Flint pleads guilty to reduced charges
Summit Daily News
Editor’s Note: Child pornography charges were eventually dismissed.
BRECKENRIDGE – Dennis Flint, the former Summit County health care executive charged with possession of child pornography in 2009, was sentenced to 30 days in jail and two years’ probation Monday after he accepted a plea bargain on lesser charges in December.
Flint, who pleaded guilty on misdemeanor charges of computer crime and harassment, was also ordered to pay more than $1,500 in court fees and his public defender’s fees – a requirement both his attorney Dana Christensen and District Attorney Mark Hurlbert said they had never seen before.
Sr. judge Terry Ruckriegle, who delivered the sentence, said Flint would be allowed to serve the 30-day sentence – 15 days for each charge – over time on his days off from his new job.
“We’re very happy,” Hurlbert said of the ruling. “We felt that the sentence was very fair.”
Hurlbert said his office had been looking for a sentence that included a period of supervision.
When asked about the sentencing and the conclusion of a criminal and legal process that’s consumed the last four years of his life, Flint said he was looking forward to beginning to repair his relationship with his children.
“I can’t wait to see my kids,” Flint said.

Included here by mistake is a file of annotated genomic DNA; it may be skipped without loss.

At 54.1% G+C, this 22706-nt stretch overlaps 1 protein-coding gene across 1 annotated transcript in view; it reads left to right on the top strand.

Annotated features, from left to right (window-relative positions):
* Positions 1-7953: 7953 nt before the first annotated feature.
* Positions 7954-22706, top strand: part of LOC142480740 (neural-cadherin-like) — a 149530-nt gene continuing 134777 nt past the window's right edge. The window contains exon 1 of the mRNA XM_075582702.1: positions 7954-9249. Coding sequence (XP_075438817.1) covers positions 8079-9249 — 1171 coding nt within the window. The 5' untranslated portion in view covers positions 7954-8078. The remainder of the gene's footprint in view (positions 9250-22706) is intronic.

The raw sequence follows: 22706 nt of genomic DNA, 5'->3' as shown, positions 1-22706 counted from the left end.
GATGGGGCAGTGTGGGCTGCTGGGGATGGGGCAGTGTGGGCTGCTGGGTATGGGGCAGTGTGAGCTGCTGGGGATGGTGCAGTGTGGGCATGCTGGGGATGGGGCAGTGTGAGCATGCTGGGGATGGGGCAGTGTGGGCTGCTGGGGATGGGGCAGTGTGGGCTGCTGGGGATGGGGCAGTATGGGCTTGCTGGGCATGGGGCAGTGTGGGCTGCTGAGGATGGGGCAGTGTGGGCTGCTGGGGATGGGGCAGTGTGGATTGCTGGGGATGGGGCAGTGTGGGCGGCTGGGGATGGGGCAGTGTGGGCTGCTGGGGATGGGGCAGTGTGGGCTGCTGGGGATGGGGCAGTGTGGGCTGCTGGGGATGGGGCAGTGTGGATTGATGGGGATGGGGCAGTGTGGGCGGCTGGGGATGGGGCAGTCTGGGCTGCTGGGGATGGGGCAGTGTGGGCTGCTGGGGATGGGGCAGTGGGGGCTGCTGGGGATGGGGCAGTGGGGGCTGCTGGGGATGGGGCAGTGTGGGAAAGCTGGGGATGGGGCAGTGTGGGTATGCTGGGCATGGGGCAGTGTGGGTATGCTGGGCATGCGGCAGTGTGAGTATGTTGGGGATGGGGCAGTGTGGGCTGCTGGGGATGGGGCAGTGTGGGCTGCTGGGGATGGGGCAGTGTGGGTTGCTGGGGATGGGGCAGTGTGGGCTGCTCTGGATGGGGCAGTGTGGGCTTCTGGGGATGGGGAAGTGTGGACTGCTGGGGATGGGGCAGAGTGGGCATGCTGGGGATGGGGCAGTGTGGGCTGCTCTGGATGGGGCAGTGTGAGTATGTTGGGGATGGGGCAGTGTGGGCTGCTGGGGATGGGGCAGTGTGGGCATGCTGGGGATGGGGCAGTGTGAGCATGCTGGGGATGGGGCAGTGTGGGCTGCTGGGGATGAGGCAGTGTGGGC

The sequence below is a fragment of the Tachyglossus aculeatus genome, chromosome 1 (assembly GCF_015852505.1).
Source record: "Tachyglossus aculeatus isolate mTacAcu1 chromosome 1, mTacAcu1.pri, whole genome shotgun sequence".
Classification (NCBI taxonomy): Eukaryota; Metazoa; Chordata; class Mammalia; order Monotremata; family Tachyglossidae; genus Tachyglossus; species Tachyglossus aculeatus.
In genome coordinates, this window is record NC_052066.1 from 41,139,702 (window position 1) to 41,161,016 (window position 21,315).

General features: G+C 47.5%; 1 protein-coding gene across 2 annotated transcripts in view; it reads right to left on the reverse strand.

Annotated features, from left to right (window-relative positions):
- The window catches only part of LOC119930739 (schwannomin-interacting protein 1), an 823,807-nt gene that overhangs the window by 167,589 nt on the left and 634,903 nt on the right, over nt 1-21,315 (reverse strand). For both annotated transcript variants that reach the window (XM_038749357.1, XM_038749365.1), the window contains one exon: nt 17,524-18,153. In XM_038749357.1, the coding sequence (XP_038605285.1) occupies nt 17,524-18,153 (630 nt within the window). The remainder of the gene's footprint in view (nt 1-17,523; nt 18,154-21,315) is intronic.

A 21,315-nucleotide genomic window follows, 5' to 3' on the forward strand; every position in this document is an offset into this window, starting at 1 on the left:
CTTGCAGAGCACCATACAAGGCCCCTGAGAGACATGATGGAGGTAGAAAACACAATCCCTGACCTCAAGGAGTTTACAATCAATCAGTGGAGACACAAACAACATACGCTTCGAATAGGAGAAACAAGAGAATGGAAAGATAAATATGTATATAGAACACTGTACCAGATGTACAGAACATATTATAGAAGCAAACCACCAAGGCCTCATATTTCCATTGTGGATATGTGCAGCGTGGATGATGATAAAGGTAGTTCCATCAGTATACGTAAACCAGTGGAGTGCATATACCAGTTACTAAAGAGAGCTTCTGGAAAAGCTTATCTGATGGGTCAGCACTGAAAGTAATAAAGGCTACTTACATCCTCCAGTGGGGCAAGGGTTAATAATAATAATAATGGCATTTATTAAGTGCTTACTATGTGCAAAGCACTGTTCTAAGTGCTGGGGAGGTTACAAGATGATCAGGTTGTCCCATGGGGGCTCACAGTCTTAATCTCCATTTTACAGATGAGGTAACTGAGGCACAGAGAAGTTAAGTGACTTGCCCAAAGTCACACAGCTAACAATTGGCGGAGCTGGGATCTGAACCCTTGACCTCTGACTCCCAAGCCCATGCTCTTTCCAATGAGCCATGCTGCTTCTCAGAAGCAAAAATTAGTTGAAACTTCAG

Flint pleaded guilty to the lesser charges Dec. 6 after two trials for child pornography possession last year – the first in June and the second in October – ended in mistrials due to hung juries. His defense alleged Flint was framed by his wife.
Flint was arrested in 2009 after an FBI investigation found graphic sexual images of children as young as 3 on computer hard drives in the Flint home in July of 2006. The FBI was tipped off by Flint’s now ex-wife, Dawn, who installed hidden software that captured screen images on the family’s computer.
Flint also pleaded guilty to one count of harassment in connection with an incident in 2008 when he was accused of injuring his daughter during an argument.
Flint said his daughter exaggerated her story of what happened.
“There isn’t a day that goes by that I don’t regret that incident,” Flint said during the hearing. “I’ve never physically harmed my children. Not once, ever.”
Ruckriegle upheld a restraining order prohibiting Flint from having contact with his ex-wife or his children, unless they want contact. The court will also monitor his personal computer.
Flint was CEO of High Country Health Care until March 2009, when he was arrested and charged with the two felonies. He is a Summit High School alumnus who graduated from the U.S. Air Force Academy in 1977 before serving as a pilot in the Air Force.
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